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Algorithms and Justice

I. Introduction

Our work on “Algorithms and Justice,” as part of the Ethics and Governance of Artificial Intelligence Initiative, explores ways in which government institutions are increasingly using artificial intelligence, algorithms, and machine learning technologies in their decisionmaking processes. That work has been defined (loosely) by the following mission statement:

The Algorithms and Justice track explores ways in which government institutions incorporate artificial intelligence, algorithms, and machine learning technologies into their decisionmaking. Our aim is to help the public and private entities that create such tools, state actors that procure and deploy them, and citizens they impact understand how those tools work. We seek to ensure that algorithmic applications are developed and used with an eye toward improving fairness and efficacy without sacrificing values of accountability and transparency. Our work begins with a focus on the United States, while developing more generalizable lessons and best practices.

What follows is a retrospective from this first year of work, describing research modes and outputs and identifying takeaways. Headlines include the following:

  • The Ethics and Governance of Artificial Intelligence Initiative is well-positioned to be a resource for government actors, who are open to expert engagement and input on difficult technical questions. From legislators to judges to state attorneys general, we were pleased that our efforts at outreach with government officials whose work intersects with the use of autonomous technologies were well-received and that state actors are so interested and open to further guidance and input on these issues.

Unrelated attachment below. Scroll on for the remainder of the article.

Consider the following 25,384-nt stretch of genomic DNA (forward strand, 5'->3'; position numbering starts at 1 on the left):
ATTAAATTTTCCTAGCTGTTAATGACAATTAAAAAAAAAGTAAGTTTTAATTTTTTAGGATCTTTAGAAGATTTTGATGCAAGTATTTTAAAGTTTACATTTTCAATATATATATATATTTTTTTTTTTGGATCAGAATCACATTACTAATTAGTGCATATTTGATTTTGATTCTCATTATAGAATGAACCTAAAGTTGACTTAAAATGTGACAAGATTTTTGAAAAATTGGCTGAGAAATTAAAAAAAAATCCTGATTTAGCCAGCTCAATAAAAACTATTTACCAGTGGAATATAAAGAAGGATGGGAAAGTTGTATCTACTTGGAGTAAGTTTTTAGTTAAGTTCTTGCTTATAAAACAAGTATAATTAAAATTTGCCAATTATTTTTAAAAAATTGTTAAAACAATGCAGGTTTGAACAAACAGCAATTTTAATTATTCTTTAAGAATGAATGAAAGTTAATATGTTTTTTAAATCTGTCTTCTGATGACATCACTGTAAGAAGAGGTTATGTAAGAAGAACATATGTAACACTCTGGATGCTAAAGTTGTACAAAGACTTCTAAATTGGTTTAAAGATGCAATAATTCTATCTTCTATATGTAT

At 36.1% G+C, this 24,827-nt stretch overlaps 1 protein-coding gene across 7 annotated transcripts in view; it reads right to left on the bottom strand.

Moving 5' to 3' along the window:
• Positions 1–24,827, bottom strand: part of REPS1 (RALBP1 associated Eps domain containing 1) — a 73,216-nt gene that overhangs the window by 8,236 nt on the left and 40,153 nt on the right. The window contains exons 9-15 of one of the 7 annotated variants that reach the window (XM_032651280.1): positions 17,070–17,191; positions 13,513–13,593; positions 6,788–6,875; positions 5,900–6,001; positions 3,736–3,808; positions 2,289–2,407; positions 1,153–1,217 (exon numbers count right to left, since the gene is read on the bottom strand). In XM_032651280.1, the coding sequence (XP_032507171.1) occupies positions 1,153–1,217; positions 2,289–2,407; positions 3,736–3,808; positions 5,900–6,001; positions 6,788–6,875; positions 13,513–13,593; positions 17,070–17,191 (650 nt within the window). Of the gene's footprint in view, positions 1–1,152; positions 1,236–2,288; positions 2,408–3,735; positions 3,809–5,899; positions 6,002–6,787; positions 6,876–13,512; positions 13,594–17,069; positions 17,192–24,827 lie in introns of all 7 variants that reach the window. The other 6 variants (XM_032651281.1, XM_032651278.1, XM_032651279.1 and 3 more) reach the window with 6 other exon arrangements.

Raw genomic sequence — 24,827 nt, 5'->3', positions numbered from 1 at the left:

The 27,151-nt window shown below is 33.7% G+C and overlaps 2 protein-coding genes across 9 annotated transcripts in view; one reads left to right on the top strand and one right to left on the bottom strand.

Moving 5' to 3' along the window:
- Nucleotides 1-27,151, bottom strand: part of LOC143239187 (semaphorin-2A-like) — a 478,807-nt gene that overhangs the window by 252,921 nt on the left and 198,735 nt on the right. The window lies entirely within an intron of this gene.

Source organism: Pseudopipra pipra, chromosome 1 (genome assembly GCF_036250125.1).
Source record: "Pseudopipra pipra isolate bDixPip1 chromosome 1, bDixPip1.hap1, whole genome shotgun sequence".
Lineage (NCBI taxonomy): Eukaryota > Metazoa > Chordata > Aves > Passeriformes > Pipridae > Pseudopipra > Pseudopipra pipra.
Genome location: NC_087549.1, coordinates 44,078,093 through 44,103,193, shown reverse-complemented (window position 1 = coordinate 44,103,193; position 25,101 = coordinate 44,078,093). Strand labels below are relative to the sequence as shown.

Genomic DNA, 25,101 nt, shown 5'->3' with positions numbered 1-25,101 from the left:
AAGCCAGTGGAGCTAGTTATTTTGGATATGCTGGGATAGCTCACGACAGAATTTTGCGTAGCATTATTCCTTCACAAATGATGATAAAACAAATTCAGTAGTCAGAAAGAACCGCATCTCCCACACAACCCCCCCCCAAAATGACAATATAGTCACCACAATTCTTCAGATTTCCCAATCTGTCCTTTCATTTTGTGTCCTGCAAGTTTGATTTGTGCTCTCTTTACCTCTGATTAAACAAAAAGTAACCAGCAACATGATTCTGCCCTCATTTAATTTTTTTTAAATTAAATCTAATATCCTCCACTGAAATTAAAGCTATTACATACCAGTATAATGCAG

• Stakeholders with an interest in the use and development of algorithmic tools are demanding clear data and information to inform decisionmaking, and academic initiatives like ours are well-suited to become data clearinghouses. After months carefully designing variables and functionality alongside members of the research and advocacy communities, data collection for the risk assessment database is underway for a launch at the end of summer 2018. Our team is already finding new information about how risk assessments are developed and used and uncovering trends across tools and developers that will be both fodder for significant research and a basis for further data collection efforts.
  • Procurement is one component of a larger process and must be considered in its broader context. We often speak of the importance of government procurement officers and of ensuring those responsible for purchasing decisions understand the impact of algorithmic technologies. But, procurement is part of a process that extends beyond the point of purchase or licensing and includes assessment of the technical development process, adoption of implementation guidelines, and rigorous testing and review. We have been researching this larger ecosystem over the past year to provide robust resources and guidance to government such that they can consider the context and make smart systems-level decisions.
  • The operations of government actors in this space raise some issues that are unique, novel, and discrete and other issues closely connected to concerns raised by the operations of private and commercial actors. It is impossible to completely divorce consideration of government use of AI, algorithms, and machine learning technologies from a broader conversation about fairness, transparency, equality, inclusion, and justice, as they relate to development and use of these tools in the private sector.

We look ahead with an eye toward maximizing impact and engagement with key constituencies as we move our work forward…”

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